17- THE PATRIARCHATE OF BYZANTIUM/ CONSTANTINOPLE

Go To the Beginning of this Booklet The Spread of the Gospel of Jesus Christ in the First Millennium of the Undivided Early Church: An Overview of the Family Theology that Revolutionizes Bible Reading and its Implications Towards the Eventual Re-Establishment of the Undivided Early Church’s Unity in Diversity

Some Undivided Early Church First Millennium Highlights of the Pentarchy of the First Five Christian Patriarchates and their Contributions to the One Universal Church of Christ

THE PATRIARCHATE OF BYZANTIUM/CONSTANTINOPLE

Center of the Greek Culture as Renewed in Jesus, the Byzantine (Greek) Rite of the Catholic (Universal) Christian Church

Recognized as a Patriarchate at the 4th Ecumenical Council 451 AD, Which Defined That Jesus Is Fully God and Fully Man Against the Monophysite Christian Heretics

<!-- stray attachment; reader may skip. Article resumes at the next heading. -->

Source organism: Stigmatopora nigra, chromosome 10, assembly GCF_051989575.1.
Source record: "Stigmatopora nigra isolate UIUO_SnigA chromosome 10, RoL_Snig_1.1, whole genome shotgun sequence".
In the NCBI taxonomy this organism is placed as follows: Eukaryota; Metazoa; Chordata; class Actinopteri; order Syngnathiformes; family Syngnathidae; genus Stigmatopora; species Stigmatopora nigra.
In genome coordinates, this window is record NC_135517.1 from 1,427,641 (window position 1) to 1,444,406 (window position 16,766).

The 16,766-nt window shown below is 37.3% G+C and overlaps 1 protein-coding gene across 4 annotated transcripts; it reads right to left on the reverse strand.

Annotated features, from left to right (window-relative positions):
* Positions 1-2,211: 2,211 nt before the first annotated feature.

Byzantium was renamed Constantinople by Roman Emperor Constantine who moved his capital there (he ended the Roman persecution of Christianity in 313 AD).  The Eastern (Christian) “Byzantine Empire” centered there lasted almost 1000 years after the fall of the Western (Christian) Roman Empire fell to barbarian invaders in 476 AD, lasting until the Muslim conquest of Constantinople in 1453.  The stability of the Byzantine Empire helped the Byzantine/Greek Rite of the Church to reach out to the world and so the Patriarchate of Constantinople has the largest number of daughter Rites or daughter Churches, distinct Eastern cultures renewed in Jesus through the ministry of Byzantine/Greek Christian missionaries, notably Saints Cyril and Methodius, known as the “Apostles to the Slavic Peoples,” whose groundbreaking missionary work was given hearty approval by the Pope in Rome when they sought it from him.  Though each have their cultural distinctives, the ritual Christian worship of the many Byzantine daughter Churches retained much from their Greek “Mother Rite” based in Constantinople which brought the Gospel to them, notably the beautiful, completely-sung Divine Liturgy of Saint John Chrysostom who was Archbishop or Archeparch of Constantinople before it was declared a Patriarchate headed by a Patriarch.  While the Roman Patriarchate (discussed next) emphasized the Passion and Death of Jesus in its ritual, the Byzantine Patriarchate emphasized the Resurrection of Jesus and the Eternal Life He won for us, which emphasis perhaps led to the development of very beautiful, “heavenly” typically Byzantine expressions of Christian worship in music, architecture and artwork.  Constantinople became famous for the Hagia Sophia, the Church of Holy Wisdom, the largest and most beautiful Church in all of Christendom.  Byzantine religious art or icons are still greatly admired and borrowed by Western Christians, both Roman Catholic and Protestant.  The story is told of how when Vladimir, the ruler of Kiev (capital of Ukraine and first capital of Russia) wanted a common religion to unify his people and sent emissaries to investigate the religious options, the delegation to Constantinople, experiencing the beautifully sung Divine Liturgy of Saint John Chrysostom resounding through the vast Hagia Sophia Church, its great dome and its walls covered in glittering gold and beautiful mosaics and other icons, reported to the king “we did not know if we were in Heaven or on Earth” and heartily recommended (Byzantine Rite) Christianity be adopted by the kingdom, which it was, heartily, in 988 AD.